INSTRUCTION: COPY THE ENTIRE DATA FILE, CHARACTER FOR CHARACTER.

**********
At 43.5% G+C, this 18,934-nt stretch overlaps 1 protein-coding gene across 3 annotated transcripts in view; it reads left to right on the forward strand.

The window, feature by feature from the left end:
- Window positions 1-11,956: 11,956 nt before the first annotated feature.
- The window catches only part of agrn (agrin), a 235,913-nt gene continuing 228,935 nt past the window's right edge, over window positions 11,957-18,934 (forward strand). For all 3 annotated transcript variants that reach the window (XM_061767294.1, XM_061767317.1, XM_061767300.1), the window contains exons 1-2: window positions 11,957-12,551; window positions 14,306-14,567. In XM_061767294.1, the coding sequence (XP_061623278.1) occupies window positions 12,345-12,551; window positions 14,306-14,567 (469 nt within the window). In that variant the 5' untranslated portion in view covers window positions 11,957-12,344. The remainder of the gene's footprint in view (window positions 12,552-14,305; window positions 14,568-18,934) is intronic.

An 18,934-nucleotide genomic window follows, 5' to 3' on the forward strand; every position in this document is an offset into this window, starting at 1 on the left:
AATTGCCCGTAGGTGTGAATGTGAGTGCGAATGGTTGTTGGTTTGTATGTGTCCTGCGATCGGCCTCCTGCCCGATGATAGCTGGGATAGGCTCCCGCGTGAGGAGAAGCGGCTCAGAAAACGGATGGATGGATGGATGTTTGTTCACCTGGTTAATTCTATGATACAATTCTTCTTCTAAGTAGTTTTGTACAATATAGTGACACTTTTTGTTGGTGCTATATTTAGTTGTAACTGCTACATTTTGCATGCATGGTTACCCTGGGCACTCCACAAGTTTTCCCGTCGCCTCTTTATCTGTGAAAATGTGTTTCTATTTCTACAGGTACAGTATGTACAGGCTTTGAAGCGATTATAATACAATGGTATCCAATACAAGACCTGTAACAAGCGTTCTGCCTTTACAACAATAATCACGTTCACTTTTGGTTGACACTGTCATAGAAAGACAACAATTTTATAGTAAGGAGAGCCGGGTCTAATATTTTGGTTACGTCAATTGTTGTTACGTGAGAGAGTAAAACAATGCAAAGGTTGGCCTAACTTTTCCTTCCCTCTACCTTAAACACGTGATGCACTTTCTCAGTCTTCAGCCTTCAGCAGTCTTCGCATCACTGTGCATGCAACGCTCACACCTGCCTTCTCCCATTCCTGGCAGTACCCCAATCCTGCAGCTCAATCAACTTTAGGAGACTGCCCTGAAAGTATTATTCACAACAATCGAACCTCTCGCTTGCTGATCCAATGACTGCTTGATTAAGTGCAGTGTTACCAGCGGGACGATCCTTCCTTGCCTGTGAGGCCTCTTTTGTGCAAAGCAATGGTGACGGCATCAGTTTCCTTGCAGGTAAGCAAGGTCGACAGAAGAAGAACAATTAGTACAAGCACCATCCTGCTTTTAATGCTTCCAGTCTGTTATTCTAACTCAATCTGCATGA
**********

At 43.5% G+C, this 18,934-nt stretch overlaps 1 protein-coding gene across 3 annotated transcripts in view; it reads left to right on the forward strand.

The window, feature by feature from the left end:
- Window positions 1-11,956: 11,956 nt before the first annotated feature.
- The window catches only part of agrn (agrin), a 235,913-nt gene continuing 228,935 nt past the window's right edge, over window positions 11,957-18,934 (forward strand). For all 3 annotated transcript variants that reach the window (XM_061767294.1, XM_061767317.1, XM_061767300.1), the window contains exons 1-2: window positions 11,957-12,551; window positions 14,306-14,567. In XM_061767294.1, the coding sequence (XP_061623278.1) occupies window positions 12,345-12,551; window positions 14,306-14,567 (469 nt within the window). In that variant the 5' untranslated portion in view covers window positions 11,957-12,344. The remainder of the gene's footprint in view (window positions 12,552-14,305; window positions 14,568-18,934) is intronic.

An 18,934-nucleotide genomic window follows, 5' to 3' on the forward strand; every position in this document is an offset into this window, starting at 1 on the left:
AATTGCCCGTAGGTGTGAATGTGAGTGCGAATGGTTGTTGGTTTGTATGTGTCCTGCGATCGGCCTCCTGCCCGATGATAGCTGGGATAGGCTCCCGCGTGAGGAGAAGCGGCTCAGAAAACGGATGGATGGATGGATGTTTGTTCACCTGGTTAATTCTATGATACAATTCTTCTTCTAAGTAGTTTTGTACAATATAGTGACACTTTTTGTTGGTGCTATATTTAGTTGTAACTGCTACATTTTGCATGCATGGTTACCCTGGGCACTCCACAAGTTTTCCCGTCGCCTCTTTATCTGTGAAAATGTGTTTCTATTTCTACAGGTACAGTATGTACAGGCTTTGAAGCGATTATAATACAATGGTATCCAATACAAGACCTGTAACAAGCGTTCTGCCTTTACAACAATAATCACGTTCACTTTTGGTTGACACTGTCATAGAAAGACAACAATTTTATAGTAAGGAGAGCCGGGTCTAATATTTTGGTTACGTCAATTGTTGTTACGTGAGAGAGTAAAACAATGCAAAGGTTGGCCTAACTTTTCCTTCCCTCTACCTTAAACACGTGATGCACTTTCTCAGTCTTCAGCCTTCAGCAGTCTTCGCATCACTGTGCATGCAACGCTCACACCTGCCTTCTCCCATTCCTGGCAGTACCCCAATCCTGCAGCTCAATCAACTTTAGGAGACTGCCCTGAAAGTATTATTCACAACAATCGAACCTCTCGCTTGCTGATCCAATGACTGCTTGATTAAGTGCAGTGTTACCAGCGGGACGATCCTTCCTTGCCTGTGAGGCCTCTTTTGTGCAAAGCAATGGTGACGGCATCAGTTTCCTTGCAGGTAAGCAAGGTCGACAGAAGAAGAACAATTAGTACAAGCACCATCCTGCTTTTAATGCTTCCAGTCTGTTATTCTAACTCAATCTGCATGA